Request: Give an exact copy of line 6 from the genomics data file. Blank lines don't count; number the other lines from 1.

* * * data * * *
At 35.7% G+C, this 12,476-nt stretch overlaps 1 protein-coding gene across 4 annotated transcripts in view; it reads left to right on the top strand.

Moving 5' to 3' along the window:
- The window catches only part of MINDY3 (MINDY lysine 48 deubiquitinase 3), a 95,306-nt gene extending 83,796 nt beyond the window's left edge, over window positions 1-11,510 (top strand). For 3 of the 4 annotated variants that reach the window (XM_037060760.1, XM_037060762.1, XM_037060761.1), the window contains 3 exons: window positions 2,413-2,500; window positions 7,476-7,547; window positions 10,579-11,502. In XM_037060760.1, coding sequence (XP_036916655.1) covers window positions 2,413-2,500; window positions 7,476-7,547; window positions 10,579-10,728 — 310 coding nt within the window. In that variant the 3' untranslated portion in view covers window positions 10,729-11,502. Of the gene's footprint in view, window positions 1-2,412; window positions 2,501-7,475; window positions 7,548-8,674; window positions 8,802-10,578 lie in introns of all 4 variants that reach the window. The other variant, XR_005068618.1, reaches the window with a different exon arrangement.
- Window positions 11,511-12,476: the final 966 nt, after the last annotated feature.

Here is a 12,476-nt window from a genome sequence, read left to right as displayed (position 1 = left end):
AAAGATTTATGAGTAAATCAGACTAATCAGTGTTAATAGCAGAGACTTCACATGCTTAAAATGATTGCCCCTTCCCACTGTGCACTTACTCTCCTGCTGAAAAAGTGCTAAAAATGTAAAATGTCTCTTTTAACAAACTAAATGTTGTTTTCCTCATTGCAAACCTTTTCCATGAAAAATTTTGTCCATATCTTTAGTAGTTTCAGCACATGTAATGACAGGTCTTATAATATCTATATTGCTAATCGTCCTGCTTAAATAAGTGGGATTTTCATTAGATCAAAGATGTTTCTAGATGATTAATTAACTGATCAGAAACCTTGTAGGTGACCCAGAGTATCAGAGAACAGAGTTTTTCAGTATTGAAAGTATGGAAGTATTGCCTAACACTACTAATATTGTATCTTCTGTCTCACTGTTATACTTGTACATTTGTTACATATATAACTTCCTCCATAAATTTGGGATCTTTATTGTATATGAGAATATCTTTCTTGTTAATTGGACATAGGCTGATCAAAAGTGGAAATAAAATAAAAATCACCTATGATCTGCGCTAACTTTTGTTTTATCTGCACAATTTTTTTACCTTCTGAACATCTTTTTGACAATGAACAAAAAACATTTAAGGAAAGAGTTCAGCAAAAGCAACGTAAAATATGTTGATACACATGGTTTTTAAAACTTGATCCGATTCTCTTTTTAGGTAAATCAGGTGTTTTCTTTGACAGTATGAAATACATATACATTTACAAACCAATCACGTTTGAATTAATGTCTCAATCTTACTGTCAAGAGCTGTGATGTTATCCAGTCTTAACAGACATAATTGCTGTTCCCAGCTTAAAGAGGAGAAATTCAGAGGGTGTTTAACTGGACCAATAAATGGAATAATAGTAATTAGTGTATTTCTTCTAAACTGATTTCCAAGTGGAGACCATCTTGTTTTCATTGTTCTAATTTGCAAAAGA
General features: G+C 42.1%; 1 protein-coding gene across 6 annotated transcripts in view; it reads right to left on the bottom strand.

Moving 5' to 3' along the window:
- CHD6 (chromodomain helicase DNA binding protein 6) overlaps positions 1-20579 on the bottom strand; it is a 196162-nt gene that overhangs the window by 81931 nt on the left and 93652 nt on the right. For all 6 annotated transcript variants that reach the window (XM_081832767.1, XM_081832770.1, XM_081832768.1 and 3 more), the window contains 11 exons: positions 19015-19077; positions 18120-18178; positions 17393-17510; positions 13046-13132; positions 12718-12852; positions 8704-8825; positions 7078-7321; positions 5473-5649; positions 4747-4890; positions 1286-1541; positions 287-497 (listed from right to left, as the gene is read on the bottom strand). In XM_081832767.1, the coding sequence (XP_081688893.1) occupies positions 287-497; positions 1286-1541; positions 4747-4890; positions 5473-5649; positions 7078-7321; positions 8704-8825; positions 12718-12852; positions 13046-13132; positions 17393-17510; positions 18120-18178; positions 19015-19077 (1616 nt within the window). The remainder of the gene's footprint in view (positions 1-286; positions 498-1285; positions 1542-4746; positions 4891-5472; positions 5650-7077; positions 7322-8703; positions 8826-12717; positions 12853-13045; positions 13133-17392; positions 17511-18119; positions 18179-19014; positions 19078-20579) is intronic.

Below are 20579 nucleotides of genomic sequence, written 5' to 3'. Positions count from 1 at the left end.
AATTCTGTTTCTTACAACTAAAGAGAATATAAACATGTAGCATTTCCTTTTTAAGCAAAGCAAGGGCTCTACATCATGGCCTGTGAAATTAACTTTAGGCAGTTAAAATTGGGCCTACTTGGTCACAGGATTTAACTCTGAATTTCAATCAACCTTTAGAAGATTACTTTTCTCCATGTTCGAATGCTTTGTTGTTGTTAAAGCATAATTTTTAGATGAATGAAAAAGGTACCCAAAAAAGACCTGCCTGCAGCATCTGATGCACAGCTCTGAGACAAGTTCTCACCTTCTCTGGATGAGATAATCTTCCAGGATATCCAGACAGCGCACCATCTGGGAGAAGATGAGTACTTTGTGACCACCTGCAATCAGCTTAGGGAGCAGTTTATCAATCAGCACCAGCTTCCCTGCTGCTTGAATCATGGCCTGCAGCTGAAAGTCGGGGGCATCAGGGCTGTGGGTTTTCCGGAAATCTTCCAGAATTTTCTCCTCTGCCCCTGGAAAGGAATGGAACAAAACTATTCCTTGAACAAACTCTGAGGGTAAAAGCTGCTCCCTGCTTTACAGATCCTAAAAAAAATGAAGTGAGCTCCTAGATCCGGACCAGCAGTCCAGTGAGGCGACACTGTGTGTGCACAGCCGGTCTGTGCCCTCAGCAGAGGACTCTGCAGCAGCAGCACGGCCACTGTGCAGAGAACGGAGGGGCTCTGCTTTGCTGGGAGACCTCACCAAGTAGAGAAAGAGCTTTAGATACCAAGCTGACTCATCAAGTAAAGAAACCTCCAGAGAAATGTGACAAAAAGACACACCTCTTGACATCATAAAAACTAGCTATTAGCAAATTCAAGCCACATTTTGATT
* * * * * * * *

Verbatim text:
AAAGATTTATGAGTAAATCAGACTAATCAGTGTTAATAGCAGAGACTTCACATGCTTAAAATGATTGCCCCTTCCCACTGTGCACTTACTCTCCTGCTGAAAAAGTGCTAAAAATGTAAAATGTCTCTTTTAACAAACTAAATGTTGTTTTCCTCATTGCAAACCTTTTCCATGAAAAATTTTGTCCATATCTTTAGTAGTTTCAGCACATGTAATGACAGGTCTTATAATATCTATATTGCTAATCGTCCTGCTTAAATAAGTGGGATTTTCATTAGATCAAAGATGTTTCTAGATGATTAATTAACTGATCAGAAACCTTGTAGGTGACCCAGAGTATCAGAGAACAGAGTTTTTCAGTATTGAAAGTATGGAAGTATTGCCTAACACTACTAATATTGTATCTTCTGTCTCACTGTTATACTTGTACATTTGTTACATATATAACTTCCTCCATAAATTTGGGATCTTTATTGTATATGAGAATATCTTTCTTGTTAATTGGACATAGGCTGATCAAAAGTGGAAATAAAATAAAAATCACCTATGATCTGCGCTAACTTTTGTTTTATCTGCACAATTTTTTTACCTTCTGAACATCTTTTTGACAATGAACAAAAAACATTTAAGGAAAGAGTTCAGCAAAAGCAACGTAAAATATGTTGATACACATGGTTTTTAAAACTTGATCCGATTCTCTTTTTAGGTAAATCAGGTGTTTTCTTTGACAGTATGAAATACATATACATTTACAAACCAATCACGTTTGAATTAATGTCTCAATCTTACTGTCAAGAGCTGTGATGTTATCCAGTCTTAACAGACATAATTGCTGTTCCCAGCTTAAAGAGGAGAAATTCAGAGGGTGTTTAACTGGACCAATAAATGGAATAATAGTAATTAGTGTATTTCTTCTAAACTGATTTCCAAGTGGAGACCATCTTGTTTTCATTGTTCTAATTTGCAAAAGA